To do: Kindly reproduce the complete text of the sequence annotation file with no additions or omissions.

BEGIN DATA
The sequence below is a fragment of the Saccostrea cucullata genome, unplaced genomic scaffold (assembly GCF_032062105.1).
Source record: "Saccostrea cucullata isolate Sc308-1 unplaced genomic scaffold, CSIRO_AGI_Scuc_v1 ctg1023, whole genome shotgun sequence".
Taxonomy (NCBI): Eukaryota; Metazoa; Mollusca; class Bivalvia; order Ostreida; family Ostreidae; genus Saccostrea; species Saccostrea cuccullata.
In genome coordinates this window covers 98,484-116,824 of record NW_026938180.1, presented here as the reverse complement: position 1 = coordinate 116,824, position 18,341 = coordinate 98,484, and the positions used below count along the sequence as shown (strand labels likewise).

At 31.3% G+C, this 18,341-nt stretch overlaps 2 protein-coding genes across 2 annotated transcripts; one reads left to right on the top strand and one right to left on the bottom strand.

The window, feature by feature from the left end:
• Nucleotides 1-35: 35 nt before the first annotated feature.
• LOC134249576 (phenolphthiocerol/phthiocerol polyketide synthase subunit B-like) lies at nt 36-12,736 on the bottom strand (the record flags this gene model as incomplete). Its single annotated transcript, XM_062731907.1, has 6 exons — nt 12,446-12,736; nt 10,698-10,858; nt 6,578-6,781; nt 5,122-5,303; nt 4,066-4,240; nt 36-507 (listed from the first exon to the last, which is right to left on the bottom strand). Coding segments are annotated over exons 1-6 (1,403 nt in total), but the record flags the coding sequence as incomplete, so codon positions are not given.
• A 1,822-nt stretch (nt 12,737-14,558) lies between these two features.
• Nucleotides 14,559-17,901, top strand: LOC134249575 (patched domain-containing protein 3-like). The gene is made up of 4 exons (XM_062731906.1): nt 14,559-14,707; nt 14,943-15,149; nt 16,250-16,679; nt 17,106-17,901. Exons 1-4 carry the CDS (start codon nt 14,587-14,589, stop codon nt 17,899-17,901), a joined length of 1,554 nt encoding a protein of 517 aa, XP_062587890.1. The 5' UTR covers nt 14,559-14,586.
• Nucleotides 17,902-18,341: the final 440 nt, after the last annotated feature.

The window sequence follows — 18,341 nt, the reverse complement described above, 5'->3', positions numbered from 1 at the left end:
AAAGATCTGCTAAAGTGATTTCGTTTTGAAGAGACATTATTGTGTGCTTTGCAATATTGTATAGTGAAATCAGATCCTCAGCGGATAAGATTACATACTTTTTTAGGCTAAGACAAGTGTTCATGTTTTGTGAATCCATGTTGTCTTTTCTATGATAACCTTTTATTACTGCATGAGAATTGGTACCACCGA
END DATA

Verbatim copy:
The sequence below is a fragment of the Saccostrea cucullata genome, unplaced genomic scaffold (assembly GCF_032062105.1).
Source record: "Saccostrea cucullata isolate Sc308-1 unplaced genomic scaffold, CSIRO_AGI_Scuc_v1 ctg1023, whole genome shotgun sequence".
Taxonomy (NCBI): Eukaryota; Metazoa; Mollusca; class Bivalvia; order Ostreida; family Ostreidae; genus Saccostrea; species Saccostrea cuccullata.
In genome coordinates this window covers 98,484-116,824 of record NW_026938180.1, presented here as the reverse complement: position 1 = coordinate 116,824, position 18,341 = coordinate 98,484, and the positions used below count along the sequence as shown (strand labels likewise).

At 31.3% G+C, this 18,341-nt stretch overlaps 2 protein-coding genes across 2 annotated transcripts; one reads left to right on the top strand and one right to left on the bottom strand.

The window, feature by feature from the left end:
• Nucleotides 1-35: 35 nt before the first annotated feature.
• LOC134249576 (phenolphthiocerol/phthiocerol polyketide synthase subunit B-like) lies at nt 36-12,736 on the bottom strand (the record flags this gene model as incomplete). Its single annotated transcript, XM_062731907.1, has 6 exons — nt 12,446-12,736; nt 10,698-10,858; nt 6,578-6,781; nt 5,122-5,303; nt 4,066-4,240; nt 36-507 (listed from the first exon to the last, which is right to left on the bottom strand). Coding segments are annotated over exons 1-6 (1,403 nt in total), but the record flags the coding sequence as incomplete, so codon positions are not given.
• A 1,822-nt stretch (nt 12,737-14,558) lies between these two features.
• Nucleotides 14,559-17,901, top strand: LOC134249575 (patched domain-containing protein 3-like). The gene is made up of 4 exons (XM_062731906.1): nt 14,559-14,707; nt 14,943-15,149; nt 16,250-16,679; nt 17,106-17,901. Exons 1-4 carry the CDS (start codon nt 14,587-14,589, stop codon nt 17,899-17,901), a joined length of 1,554 nt encoding a protein of 517 aa, XP_062587890.1. The 5' UTR covers nt 14,559-14,586.
• Nucleotides 17,902-18,341: the final 440 nt, after the last annotated feature.

The window sequence follows — 18,341 nt, the reverse complement described above, 5'->3', positions numbered from 1 at the left end:
AAAGATCTGCTAAAGTGATTTCGTTTTGAAGAGACATTATTGTGTGCTTTGCAATATTGTATAGTGAAATCAGATCCTCAGCGGATAAGATTACATACTTTTTTAGGCTAAGACAAGTGTTCATGTTTTGTGAATCCATGTTGTCTTTTCTATGATAACCTTTTATTACTGCATGAGAATTGGTACCACCGA